The Orthodox Proposal

Hereunder is the text of the proposal submitted by Change and Reform bloc MPs Alain Aoun and Neemtallah Abi Nasr:

Article 1:
Parliament is composed of 128 members elected for a four-year term over one time and by secret universal suffrage. [In a joint parliamentary committee meeting on February 18, this article was amended to expand the number of parliament members to 134.]

Article 2:
a – The number of seats and their distribution among sects and regions are set according to the table attached to law no. 25/2008. Candidatures for these seats are submitted accordingly, and the table is considered an integral part of the present law.

b – The MPs allotted to each sect are elected by the voters of the same sect by proportional representation with Lebanon as a single electoral constituency in conformity with the provisions of paragraph (c) below and in keeping with regional representation.

c – Voters exclusively elect candidates of their own sect. Christian voters of minority sects shall vote for minority candidates whereas Muslim voters of minority sects that are not represented by any parliamentary seat shall have the right to vote for the Muslim candidates of their choice regardless of their sects. Jewish voters shall have the right to vote for the Muslim or Christian candidates of their choice.

Article 3: On candidates’ lists
Candidates have to organize themselves in complete lists 40 days prior to the elections at the latest.

A list should include as many candidates from the same sect as the total number of MPs allotted to the sect in question with due consideration being given to their regional distribution.

No candidates can withdrawal from the list following its registration. The Ministry of the Interior and Municipalities has to arrange lists on the ballot paper in the same order in which they registered.

Article 4: On the registration of lists
Candidates have to form lists and choose from among them one authorized representative, by means of a power of attorney signed by all candidates before the notary public, to register this list at the Ministry within forty days prior to the date set for the elections at the latest following which no list can be registered or amended.

Upon registration, the authorized representative of the list should submit: the name, father’s name and surname of all members, receipts for the acceptance of their candidacies, the name of the constituency in which the list is running, a copy of the list slogan if such a slogan does exist and the list color.

The Ministry issues a receipt of the acceptance of the list registration within 24 hours if the request meets all the legal conditions. If the request does not meet all or some of these conditions, the Ministry grants the members of the list a 24-hour deadline to rectify the registration request or else it shall be turned down.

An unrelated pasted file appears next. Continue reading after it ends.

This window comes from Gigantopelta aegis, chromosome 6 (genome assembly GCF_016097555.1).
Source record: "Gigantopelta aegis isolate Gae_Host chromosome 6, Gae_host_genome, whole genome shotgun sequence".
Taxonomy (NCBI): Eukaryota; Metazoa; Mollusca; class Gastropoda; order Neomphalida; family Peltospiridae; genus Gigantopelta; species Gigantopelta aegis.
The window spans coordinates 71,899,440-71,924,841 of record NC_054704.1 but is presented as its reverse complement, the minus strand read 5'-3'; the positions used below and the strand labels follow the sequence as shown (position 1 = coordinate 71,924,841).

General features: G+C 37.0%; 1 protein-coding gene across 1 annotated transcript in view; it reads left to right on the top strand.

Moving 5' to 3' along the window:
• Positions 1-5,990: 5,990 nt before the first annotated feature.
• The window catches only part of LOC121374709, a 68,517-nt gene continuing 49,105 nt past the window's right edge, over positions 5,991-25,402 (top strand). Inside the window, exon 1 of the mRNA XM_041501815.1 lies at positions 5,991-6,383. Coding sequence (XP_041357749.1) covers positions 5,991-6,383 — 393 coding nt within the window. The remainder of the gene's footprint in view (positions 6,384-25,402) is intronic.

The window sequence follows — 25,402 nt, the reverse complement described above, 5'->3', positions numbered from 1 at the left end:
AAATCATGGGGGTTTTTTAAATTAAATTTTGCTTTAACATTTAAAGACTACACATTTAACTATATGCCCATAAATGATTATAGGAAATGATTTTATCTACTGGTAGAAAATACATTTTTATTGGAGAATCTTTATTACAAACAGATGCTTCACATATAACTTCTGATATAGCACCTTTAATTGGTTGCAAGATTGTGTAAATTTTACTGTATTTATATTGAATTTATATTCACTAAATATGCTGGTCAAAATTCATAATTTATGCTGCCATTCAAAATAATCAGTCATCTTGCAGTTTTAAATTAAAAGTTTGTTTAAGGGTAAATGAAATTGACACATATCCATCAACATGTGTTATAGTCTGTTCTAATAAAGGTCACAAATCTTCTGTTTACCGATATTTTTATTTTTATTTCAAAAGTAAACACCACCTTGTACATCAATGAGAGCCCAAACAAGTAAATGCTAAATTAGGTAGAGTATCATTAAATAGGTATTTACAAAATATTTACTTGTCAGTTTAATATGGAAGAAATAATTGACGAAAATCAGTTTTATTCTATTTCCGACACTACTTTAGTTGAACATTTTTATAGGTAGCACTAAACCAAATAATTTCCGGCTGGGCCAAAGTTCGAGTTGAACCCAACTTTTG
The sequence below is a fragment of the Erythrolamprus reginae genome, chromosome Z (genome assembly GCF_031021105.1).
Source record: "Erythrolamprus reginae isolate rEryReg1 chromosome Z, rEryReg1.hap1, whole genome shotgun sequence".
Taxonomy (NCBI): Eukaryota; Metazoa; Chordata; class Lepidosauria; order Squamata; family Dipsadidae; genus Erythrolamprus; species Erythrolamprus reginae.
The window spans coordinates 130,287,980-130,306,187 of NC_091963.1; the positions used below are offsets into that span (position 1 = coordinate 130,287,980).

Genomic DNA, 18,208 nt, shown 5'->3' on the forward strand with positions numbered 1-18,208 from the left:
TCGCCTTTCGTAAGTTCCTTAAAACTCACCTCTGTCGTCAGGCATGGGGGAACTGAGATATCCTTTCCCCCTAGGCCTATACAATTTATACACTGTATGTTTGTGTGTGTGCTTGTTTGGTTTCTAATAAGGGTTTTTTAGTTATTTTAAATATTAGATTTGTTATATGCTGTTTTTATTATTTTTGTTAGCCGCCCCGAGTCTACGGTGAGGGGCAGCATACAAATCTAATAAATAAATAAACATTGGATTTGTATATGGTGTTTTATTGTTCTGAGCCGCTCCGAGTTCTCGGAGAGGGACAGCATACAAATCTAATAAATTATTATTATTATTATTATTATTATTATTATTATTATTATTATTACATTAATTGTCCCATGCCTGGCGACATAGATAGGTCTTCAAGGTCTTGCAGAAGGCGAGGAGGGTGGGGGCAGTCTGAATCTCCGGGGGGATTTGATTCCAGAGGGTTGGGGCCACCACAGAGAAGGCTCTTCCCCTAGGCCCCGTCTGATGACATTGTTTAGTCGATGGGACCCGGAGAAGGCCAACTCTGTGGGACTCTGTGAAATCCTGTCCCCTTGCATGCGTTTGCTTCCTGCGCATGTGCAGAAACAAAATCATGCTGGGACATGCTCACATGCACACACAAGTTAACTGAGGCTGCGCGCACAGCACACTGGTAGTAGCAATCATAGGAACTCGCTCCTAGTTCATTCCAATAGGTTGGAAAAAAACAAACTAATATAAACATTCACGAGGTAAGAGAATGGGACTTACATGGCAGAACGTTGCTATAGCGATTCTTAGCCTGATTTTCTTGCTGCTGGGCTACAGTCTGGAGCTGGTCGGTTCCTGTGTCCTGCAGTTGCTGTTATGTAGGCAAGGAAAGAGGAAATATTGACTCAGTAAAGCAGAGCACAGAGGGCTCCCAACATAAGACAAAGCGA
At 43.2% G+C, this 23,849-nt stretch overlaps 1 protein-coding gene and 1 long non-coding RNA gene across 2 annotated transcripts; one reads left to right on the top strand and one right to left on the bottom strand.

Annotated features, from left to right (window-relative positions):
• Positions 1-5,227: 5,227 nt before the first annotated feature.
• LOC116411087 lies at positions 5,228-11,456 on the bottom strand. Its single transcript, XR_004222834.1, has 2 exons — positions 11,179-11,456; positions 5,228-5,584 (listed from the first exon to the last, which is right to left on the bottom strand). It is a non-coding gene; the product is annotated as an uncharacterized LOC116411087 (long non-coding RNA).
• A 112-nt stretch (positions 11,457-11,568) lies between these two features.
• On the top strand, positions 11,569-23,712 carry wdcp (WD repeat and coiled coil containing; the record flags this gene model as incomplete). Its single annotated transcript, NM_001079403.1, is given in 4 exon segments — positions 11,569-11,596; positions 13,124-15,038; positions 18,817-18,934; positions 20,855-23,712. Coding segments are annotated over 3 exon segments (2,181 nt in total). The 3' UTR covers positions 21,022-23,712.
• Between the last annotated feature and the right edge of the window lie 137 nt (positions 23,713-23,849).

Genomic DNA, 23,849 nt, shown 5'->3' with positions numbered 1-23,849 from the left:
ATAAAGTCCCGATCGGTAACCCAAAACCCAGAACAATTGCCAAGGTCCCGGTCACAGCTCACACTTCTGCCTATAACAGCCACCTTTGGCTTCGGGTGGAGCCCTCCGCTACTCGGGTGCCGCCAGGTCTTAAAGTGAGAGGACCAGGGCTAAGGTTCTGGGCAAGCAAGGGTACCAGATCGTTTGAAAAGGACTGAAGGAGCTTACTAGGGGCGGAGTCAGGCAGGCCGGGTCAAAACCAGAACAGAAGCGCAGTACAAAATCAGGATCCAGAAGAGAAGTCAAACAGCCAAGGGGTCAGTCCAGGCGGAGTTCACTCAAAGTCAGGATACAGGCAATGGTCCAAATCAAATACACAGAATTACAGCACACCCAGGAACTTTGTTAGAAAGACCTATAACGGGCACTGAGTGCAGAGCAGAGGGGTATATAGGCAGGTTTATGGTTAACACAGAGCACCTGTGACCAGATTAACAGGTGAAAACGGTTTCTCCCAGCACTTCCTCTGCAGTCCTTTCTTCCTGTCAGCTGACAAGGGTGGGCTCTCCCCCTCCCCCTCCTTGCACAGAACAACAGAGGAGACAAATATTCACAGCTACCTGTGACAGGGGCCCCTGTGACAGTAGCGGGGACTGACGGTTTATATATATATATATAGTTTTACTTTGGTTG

This deadline is effective as of the date on which the list representative mentioned in the previous article is notified.

The Ministry’s decision to turn down the registration request can be contested before the State Shura Council within 24 hours as of the date on which the aforementioned list representative mentioned is notified. The State Shura Council is to settle this contestation within 24 hours as well and its decision in this case is irrevocable and cannot be contested using any ordinary or extraordinary means.

Article 5: On the announcement of accepted lists
As soon as the aforementioned deadline for the registration of lists expires, the Ministry announces the names of the lists – the registration of which has been accepted – and the names of their members, and announces them to the governorate and district authorities as well as to the parliamentary election supervisory authority, and publishes it where needed.

Article 6: Polling stations
By decision of the minister, Lebanon as an electoral constituency is divided into several polling stations with multiple polling offices in each of them.
Each village of 100 voters at least and 400 voters at the most has a group of polling offices, with one polling office for the voters of each sect present in the village.

The number of voters in any one group of polling offices can be increased above 400 for the sake of the smooth running of the electoral process provided that this number remains under 600 voters. There can be no more than 20 voting offices in each polling station.

The minister’s decision on the distribution of polling offices is published in the Official Journal and on the Ministry’s website at least 20 days prior to the election date. This distribution shall not be amended during the week preceding the election date unless it is based on serious reasons and a justified decision.

Article 7: On delegates
1. Each list is entitled to delegate voters who shall enter the polling office [to observe the elections on behalf of the list] at a rate of no more than two delegates for each polling office. Each list is also entitled to choose ambulant delegates among its voters in any polling station to enter all polling offices in the station, at a rate of one delegate for each three polling offices in villages and one delegate for each five polling stations in cities.

2. The governorate or district governor grants special licenses to the delegates according to rules defined by the Ministry.

Article 8: On the supplies needed in polling offices